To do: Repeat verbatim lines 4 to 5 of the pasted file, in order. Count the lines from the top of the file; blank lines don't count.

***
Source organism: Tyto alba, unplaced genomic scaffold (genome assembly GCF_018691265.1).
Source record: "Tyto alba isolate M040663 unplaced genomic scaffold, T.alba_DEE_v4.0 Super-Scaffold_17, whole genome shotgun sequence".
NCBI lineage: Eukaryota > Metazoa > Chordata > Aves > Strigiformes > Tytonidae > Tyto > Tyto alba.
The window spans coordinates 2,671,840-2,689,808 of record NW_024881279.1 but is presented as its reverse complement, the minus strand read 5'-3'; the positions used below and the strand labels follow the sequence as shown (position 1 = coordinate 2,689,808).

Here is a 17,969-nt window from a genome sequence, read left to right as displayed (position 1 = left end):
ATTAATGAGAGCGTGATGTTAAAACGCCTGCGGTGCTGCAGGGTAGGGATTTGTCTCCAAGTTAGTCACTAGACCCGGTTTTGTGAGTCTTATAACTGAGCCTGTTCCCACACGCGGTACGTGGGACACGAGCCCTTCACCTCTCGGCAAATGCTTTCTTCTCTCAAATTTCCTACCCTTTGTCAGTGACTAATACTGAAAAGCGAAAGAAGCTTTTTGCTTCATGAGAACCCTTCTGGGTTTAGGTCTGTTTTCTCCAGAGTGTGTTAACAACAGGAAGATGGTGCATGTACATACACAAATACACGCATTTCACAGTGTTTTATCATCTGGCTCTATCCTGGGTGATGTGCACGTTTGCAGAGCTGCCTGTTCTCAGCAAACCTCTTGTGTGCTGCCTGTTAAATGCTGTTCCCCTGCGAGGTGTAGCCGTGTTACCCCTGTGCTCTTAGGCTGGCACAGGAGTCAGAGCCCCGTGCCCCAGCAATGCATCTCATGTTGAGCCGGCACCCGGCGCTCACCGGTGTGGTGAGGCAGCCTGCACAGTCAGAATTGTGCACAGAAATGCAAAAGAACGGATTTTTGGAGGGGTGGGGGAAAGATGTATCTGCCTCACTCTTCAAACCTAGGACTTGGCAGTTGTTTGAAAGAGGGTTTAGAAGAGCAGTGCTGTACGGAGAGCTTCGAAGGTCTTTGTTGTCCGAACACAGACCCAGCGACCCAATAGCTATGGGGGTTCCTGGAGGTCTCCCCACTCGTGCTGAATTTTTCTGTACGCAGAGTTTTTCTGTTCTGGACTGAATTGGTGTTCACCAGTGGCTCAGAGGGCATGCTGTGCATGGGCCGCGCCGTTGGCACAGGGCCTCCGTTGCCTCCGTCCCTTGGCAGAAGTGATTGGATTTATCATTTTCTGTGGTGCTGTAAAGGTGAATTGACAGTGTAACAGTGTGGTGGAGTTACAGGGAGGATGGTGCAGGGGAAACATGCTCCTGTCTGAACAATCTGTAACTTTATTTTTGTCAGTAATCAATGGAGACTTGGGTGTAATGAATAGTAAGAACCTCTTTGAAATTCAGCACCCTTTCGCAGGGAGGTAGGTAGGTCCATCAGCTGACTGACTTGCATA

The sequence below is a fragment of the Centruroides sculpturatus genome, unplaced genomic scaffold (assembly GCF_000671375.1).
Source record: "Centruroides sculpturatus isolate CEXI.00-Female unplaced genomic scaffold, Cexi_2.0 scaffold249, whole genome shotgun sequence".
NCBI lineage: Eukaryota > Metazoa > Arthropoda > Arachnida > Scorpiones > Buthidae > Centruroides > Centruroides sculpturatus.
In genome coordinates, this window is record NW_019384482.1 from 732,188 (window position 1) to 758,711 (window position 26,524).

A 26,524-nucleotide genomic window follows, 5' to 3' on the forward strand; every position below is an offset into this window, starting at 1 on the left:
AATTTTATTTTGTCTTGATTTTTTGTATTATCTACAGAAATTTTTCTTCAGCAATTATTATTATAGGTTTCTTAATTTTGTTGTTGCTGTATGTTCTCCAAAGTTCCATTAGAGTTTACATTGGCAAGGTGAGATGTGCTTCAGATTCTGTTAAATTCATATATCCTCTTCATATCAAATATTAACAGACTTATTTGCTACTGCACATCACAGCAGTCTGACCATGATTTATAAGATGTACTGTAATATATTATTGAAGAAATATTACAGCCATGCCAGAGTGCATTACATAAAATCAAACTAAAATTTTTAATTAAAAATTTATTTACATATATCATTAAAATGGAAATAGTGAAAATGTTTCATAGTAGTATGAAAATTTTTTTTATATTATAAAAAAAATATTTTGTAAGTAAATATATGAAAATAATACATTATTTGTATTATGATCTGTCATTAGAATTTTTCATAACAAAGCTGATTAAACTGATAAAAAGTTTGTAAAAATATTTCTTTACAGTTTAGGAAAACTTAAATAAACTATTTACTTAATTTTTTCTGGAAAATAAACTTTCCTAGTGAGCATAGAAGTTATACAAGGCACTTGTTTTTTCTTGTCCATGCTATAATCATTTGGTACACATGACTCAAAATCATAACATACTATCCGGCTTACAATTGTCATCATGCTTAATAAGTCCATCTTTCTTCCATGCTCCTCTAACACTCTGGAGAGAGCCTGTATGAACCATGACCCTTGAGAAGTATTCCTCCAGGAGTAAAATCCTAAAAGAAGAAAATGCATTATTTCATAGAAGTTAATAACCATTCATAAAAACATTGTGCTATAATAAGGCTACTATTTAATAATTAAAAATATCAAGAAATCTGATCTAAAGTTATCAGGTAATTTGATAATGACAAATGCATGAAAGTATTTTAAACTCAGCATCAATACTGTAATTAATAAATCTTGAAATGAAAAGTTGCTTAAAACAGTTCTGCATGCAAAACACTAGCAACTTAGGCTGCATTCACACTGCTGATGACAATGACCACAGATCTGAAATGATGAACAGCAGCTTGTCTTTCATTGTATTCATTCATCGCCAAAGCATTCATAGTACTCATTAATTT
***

The window spans coordinates 2,671,840-2,689,808 of record NW_024881279.1 but is presented as its reverse complement, the minus strand read 5'-3'; the positions used below and the strand labels follow the sequence as shown (position 1 = coordinate 2,689,808).

Here is a 17,969-nt window from a genome sequence, read left to right as displayed (position 1 = left end):